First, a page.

Choosing the right sink drain matters for your kitchen or bathroom. Will you agree with this?
You need to look into some things before purchasing a sink drain. Here we will give some tips for your reference.
The first is the material. The most common materials used for sink drains are stainless steel, brass, and bronze. Each of these materials has its own advantages and disadvantages.
- For example, stainless steel is durable but can be challenging to clean.
- Brass is easy to clean but can tarnish over time.
- Bronze is durable and easy to clean but is also the most expensive option.
The next to consider is the size of the Drain. Sink drains come in various sizes, so you must choose one that fits your sink.
The regular size is about two inches in diameter, but you can also find three or four inches in diameter drains. Measure your sink before purchasing a drain to get the right size.
The next thing to think about is the shape of the Drain. The most common conditions are round and oval, but you can also find square or rectangular drains.
You will need to choose a shape that fits your sink.
You also need to think about the color of the Drain. The most common colors are chrome and brushed nickel, but you can also find black or white drains.
Choose a color that coordinates with your other bathroom fixtures.
Style of design
The third consideration is the sink drain’s style. Sink drains come in various kinds, including traditional, contemporary, and transitional. You can pick a style that matches your kitchen or bathroom décor.
The sink drain can be either top-mounted or bottom-mounted.
Top-mounted drains are installed on the sink and have a visible lip extending over the sink’s edge.
Bottom-mounted drains are installed underneath the sink and are not visible from above.
Last, we come to the type of Drain; as per our previous comparison for POP-up and click-clack drains, you can get some hints for your selection.
We think the above information is helpful for you in making a decision when purchasing a sink drain.
How to install a new sink drain
Pop-up drain installation is pretty straightforward. You only need a few tools and materials, and you can do it yourself in just a few minutes. Here’s what you’ll need:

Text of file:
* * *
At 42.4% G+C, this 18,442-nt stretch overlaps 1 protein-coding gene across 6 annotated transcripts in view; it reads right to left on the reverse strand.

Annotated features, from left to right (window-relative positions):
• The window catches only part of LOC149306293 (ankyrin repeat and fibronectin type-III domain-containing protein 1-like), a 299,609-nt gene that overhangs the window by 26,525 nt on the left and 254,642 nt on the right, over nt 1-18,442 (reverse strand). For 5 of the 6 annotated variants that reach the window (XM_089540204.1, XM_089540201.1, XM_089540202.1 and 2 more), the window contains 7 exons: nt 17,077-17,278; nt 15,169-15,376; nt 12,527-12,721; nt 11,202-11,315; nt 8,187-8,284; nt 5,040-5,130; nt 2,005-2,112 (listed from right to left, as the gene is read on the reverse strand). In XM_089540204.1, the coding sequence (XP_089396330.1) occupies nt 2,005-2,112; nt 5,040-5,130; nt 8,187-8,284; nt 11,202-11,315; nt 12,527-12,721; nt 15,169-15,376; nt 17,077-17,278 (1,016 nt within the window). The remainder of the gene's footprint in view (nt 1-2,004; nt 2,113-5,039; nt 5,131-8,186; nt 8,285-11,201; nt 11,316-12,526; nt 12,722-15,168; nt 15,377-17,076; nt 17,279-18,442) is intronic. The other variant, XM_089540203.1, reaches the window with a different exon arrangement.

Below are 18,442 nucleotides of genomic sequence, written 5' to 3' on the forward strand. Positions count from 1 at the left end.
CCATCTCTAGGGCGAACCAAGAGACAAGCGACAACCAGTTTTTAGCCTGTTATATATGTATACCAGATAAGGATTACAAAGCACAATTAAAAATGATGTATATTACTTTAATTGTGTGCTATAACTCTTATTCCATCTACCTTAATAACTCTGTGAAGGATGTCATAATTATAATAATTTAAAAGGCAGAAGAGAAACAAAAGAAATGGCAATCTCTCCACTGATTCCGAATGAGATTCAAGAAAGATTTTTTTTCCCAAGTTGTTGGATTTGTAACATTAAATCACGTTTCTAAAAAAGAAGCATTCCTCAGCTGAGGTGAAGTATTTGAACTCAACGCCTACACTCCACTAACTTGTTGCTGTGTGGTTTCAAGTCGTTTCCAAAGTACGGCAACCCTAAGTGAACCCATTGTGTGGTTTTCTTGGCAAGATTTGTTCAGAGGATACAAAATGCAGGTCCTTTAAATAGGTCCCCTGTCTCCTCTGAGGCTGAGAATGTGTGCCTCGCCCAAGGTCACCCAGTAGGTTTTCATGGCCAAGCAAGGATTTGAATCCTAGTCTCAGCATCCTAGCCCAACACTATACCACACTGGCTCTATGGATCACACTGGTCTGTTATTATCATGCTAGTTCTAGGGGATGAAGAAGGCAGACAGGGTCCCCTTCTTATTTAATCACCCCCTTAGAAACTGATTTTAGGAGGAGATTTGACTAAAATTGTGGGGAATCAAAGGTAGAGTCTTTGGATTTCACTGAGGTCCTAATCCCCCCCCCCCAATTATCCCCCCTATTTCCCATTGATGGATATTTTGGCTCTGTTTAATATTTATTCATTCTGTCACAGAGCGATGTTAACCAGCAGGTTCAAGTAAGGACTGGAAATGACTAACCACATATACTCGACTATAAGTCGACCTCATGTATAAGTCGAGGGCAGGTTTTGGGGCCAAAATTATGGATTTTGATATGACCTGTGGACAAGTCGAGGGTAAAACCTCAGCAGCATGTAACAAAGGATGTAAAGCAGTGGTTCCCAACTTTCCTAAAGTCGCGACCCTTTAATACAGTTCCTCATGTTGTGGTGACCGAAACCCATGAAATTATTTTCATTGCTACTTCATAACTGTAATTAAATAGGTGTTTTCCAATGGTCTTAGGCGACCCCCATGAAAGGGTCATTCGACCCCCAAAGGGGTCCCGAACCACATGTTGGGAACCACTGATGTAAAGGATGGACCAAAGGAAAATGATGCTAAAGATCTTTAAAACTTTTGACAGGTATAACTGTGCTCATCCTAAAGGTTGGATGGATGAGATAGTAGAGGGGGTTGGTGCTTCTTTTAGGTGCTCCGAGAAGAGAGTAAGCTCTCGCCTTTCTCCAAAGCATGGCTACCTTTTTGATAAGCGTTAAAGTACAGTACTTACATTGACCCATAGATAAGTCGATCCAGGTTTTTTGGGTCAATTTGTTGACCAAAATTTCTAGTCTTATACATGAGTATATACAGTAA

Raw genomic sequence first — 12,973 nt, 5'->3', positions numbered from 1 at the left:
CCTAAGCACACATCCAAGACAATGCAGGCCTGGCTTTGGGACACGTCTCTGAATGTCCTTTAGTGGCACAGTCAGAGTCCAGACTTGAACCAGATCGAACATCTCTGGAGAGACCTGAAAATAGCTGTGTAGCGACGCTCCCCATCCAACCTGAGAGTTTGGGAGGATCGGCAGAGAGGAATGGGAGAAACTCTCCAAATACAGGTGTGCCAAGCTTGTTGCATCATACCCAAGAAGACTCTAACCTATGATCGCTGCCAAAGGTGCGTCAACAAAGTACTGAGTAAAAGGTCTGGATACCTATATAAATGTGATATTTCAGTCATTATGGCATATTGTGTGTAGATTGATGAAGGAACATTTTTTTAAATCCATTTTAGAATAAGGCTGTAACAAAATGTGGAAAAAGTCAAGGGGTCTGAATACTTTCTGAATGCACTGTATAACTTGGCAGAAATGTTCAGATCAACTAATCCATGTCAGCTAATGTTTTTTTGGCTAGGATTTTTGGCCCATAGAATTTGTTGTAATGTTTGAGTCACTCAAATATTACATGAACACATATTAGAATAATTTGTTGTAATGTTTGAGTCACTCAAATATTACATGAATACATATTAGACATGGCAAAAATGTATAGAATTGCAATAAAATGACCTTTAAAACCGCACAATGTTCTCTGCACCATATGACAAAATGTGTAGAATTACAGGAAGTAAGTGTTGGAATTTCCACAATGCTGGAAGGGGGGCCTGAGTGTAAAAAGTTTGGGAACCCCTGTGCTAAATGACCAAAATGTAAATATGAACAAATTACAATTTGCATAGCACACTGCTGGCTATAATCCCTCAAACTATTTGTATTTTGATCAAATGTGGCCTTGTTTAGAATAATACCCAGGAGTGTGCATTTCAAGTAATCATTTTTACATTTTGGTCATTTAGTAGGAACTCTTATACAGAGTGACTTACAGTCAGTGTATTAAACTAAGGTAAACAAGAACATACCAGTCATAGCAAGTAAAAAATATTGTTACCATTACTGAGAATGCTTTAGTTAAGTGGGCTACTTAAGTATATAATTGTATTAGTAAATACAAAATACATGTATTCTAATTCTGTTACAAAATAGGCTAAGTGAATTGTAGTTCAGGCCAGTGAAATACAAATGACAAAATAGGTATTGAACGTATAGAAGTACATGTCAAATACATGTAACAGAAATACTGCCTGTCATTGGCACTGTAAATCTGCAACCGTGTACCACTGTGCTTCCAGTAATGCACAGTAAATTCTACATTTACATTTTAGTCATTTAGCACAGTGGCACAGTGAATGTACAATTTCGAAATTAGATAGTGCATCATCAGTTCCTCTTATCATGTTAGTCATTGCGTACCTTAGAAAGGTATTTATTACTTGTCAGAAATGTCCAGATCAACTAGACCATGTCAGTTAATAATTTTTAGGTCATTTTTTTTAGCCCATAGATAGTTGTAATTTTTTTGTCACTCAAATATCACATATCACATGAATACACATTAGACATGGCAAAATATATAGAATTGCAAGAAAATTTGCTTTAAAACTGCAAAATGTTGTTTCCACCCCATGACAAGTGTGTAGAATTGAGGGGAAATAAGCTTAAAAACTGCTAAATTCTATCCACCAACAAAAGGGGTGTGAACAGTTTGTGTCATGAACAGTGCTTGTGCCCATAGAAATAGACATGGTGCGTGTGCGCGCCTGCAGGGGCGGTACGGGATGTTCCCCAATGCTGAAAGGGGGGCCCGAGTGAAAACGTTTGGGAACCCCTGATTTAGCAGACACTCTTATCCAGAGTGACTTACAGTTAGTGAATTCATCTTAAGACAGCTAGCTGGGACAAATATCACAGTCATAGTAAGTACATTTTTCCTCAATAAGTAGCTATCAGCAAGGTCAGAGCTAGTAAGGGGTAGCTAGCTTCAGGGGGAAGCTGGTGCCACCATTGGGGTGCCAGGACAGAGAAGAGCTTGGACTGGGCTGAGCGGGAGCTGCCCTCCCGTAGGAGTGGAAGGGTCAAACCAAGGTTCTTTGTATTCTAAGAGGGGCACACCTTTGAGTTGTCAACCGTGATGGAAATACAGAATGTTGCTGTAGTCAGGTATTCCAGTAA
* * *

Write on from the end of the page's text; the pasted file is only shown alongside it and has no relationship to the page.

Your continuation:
- A basin wrench
- A putty knife
- Teflon tape
- Plumber’s putty
Step #1 Start by shutting off the water to your sink. Then, use the basin wrench to loosen the pop-up assembly’s nut. Be careful not to damage the sink when you’re doing this.
Step #2 Once the nut is loose, remove the entire assembly from the sink. Clean off any old plumber’s putty or gunk on the sink surface. Then, wrap some Teflon tape around the threads of the Drain.
Step #3 Now, it’s time to apply the plumber’s putty. Roll a small amount into a snake-like shape and place it around the edge of the drain hole. Make sure you press it firmly into place, so there are no gaps.
Step #4 Finally, screw the pop-up assembly back into place. Be sure to hand-tighten it so that you don’t damage the threads. Once it’s tight, turn the water around and test your new sink drain!
Click-clack drain installation is more involved than a pop-up drain, but it’s still not too difficult. You’ll need the following same tools mentioned above.
Step #1 Remove the old Drain. Use the basin wrench to loosen the large nut that holds the Drain in place. If the nut is too tight, you may need a hammer to tap the wrench. Once the nut is loose, unscrew it by hand and lift out the old Drain. Save the washers and rubber gaskets, as you’ll need these for the new Drain.